Ducks’ 3-pack relives glory of childhood sports
Sean Sweany | Monday, April 23, 2007
Sometimes movies are so campy, clichÃ©d and predictable, they’re actually quite entertaining and good. When it comes to early ’90s movies, there is perhaps no series of movies more in this vein than the trilogy of “Mighty Ducks” films, recently released in a DVD 3-Pack.
Disney produced three “Ducks” films between 1992 and 1996 – featuring nearly identical plotlines and slapstick routines – that bombed with critics but skated to commercial success with audiences, spawning a television series and the creation of an NHL team.
“The Mighty Ducks” (1992)When trial lawyer Gordon Bombay (Emilio Estevez, “The Breakfast Club”) is arrested for drunk driving, he is sentenced to serve community service as a pee-wee hockey coach for a ragtag team of misfits. Although a rocky marriage at first, coach and team discover there are more important things than winning and use that moral to win the district championship game against their arch-rivals, Bombay’s old team and coach.
This film is the most childish and innocent of the three, and it introduced America to several child actors who would later make big names for themselves, including Shaun Weiss (“Heavyweights”) and Joshua Jackson (“Dawson’s Creek”).
“D2: The Mighty Ducks” (1994) This is the best – or at least most re-watchable – of the three, and it follows Bombay and the now famous Ducks as they travel to Los Angeles to compete in the Junior Goodwill Games against the best youth teams in the world. Both Bombay and the team must overcome ego struggles and the feared Iceland team before they can be crowned world champs.
This film is the best of the group because it is perhaps the most outlandish. The hockey is ridiculous, Estevez’ locks sparkle from his numerous hair treatments and product placements for Delta Airlines and the Mighty Ducks NHL franchise – both highly connected to the Disney company – are everywhere. Nevertheless, the happy-go-lucky, feel-good attitude this film evokes overshadows all the drawbacks and makes “D2” a lasting legacy.
“D3: The Mighty Ducks” (1996)The third and final “Ducks” film takes a step back from the second, putting the Ducks in a private prep school and effectively releasing Emilio Estevez of his duties early in the plot. Under a new coach, the Ducks struggle to be themselves (a common thread throughout the films), but eventually unite under the changed leadership to defeat the school’s varsity team.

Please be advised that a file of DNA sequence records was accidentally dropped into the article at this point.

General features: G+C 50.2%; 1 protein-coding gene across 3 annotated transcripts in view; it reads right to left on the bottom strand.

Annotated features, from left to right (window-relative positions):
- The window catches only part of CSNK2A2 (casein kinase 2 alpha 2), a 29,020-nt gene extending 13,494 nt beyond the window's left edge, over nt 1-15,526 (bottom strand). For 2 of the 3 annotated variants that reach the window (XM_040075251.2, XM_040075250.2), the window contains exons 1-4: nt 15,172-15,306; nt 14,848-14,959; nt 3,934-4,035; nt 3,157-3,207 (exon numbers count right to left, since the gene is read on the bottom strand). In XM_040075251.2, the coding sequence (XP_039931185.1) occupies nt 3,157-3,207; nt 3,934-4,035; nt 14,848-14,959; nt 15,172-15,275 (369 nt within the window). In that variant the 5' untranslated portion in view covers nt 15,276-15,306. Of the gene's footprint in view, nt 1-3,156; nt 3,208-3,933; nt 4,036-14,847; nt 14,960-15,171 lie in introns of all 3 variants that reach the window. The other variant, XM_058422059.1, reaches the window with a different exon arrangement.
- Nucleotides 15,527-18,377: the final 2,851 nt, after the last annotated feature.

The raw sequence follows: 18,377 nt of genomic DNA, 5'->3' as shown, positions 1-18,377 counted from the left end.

“D3” essentially re-uses all the gags from the first two films, but in this case, all the enthusiasm seemed to have left – from the writing to the directing and acting. Additionally, the absence of Emilio Estevez – whose spacey delivery and mannerisms made the first two films enjoyable – is sorely missed.
While it is nice having all three “Ducks” films in one DVD set, there is nothing in the way of extras to entice casual fans to buy the set. There are literally no special features, not even the films’ trailers. As the films were made in an era before the inception of DVDs and their special features, perhaps it is not surprising that there are no extras here.
Obviously, this DVD set is not meant to wow anyone and it caters to a very specific audience (its Amazon.com DVD sales rank is a miserable No. 2,793). In reality, this set is a guilty pleasure for many of us who grew up playing street hockey to chants of “Quack, quack, quack” and making sure to incorporate the”Flying-V.” Fans of the “Mighty Ducks” films or any early ’90s, uplifting sports movies will enjoy it as a trip down memory lane.